• I’ve seen some good shows and actually won a few dollars at the Angel of the Winds Casino & Resort. They have a nice selection of restaurants, an onsite hotel and are easily accessible from Seattle or Vancouver BC. You can’t go wrong! Well, except maybe at the craps table. I suck at craps.
  • Set in a historic Arlington building (c. 1898) that’s seen many incarnations over the years, the Mirkwood Public House hosts live music, a café with vegetarian and vegan options, gaming, drinks and a tattoo shop called Mordor Tattoo. All the orcs love it. Sauron would be proud.
  • Looking for a dive-bar kinda night? The Cedar Stump is the place to go. (But my buddy, Mallen tells me everyone just calls it ‘The Stump.’) I’m betting the farm it’s named after the famous Big Cedar Stump, now located at Smokey Point Rest Stop off of I-5 North…
  • If you’re out for a ride on your Hog, check out the Longhorn Saloon. It was voted one of the 5 best biker bars in the greater Seattle area by KISW!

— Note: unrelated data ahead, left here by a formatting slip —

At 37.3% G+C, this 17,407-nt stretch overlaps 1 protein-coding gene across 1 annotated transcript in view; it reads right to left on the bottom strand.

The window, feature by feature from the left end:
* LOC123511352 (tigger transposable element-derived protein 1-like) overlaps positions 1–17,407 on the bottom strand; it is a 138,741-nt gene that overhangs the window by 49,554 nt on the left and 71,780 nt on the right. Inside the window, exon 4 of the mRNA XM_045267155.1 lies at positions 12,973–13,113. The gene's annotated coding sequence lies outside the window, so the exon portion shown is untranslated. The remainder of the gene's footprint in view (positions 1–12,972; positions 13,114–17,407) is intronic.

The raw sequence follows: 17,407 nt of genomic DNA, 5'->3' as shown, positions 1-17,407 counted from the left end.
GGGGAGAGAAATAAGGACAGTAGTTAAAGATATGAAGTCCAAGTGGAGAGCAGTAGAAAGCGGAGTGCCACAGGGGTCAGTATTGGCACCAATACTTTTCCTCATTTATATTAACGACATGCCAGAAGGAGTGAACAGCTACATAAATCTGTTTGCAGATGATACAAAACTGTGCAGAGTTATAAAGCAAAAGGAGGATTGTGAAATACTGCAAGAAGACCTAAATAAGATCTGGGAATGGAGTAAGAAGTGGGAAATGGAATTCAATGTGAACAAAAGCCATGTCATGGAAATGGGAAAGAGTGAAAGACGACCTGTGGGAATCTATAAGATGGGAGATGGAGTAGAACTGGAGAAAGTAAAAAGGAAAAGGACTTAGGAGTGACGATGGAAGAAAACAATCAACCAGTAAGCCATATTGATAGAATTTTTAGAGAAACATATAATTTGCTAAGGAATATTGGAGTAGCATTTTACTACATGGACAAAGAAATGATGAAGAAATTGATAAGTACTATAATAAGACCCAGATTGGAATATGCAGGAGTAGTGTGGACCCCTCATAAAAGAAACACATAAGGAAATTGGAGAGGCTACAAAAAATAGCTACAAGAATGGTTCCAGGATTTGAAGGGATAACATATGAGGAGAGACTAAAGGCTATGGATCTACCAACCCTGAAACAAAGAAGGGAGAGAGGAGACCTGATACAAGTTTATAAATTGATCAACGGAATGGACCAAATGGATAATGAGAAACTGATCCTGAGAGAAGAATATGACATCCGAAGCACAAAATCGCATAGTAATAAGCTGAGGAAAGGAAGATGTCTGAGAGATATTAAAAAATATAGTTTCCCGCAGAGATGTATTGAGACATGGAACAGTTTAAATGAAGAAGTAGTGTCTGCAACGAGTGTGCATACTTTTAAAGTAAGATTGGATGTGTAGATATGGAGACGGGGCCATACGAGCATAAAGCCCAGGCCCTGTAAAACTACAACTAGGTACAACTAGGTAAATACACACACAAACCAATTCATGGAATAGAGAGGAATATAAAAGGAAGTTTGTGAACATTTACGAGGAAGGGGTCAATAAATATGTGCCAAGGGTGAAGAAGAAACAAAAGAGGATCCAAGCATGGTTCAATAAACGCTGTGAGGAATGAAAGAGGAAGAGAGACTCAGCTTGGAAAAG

• For drinks, pool and the Hawks, check out the Whitehorse Saloon in downtown Arlington.
Mirkwood Public House
Where Sauron goes for lunch! (Photo credit: B. Skoczen)

Arlington is a tight-knit community with a great local focus, but they also reach out on the larger scale. Until recently, my friend Mallen was a Volunteer with the Arlington Fire Department. He spent many years on the force and was also able to witness and participate in much of the great community work the department performs. One such event involved the somber endeavor of the department traveling to New York City to bring back a piece of steel-column from the World Trade Center to honor the tragedy of 9/11. The piece is now housed at local Fire Station 46 where the public is welcome to visit.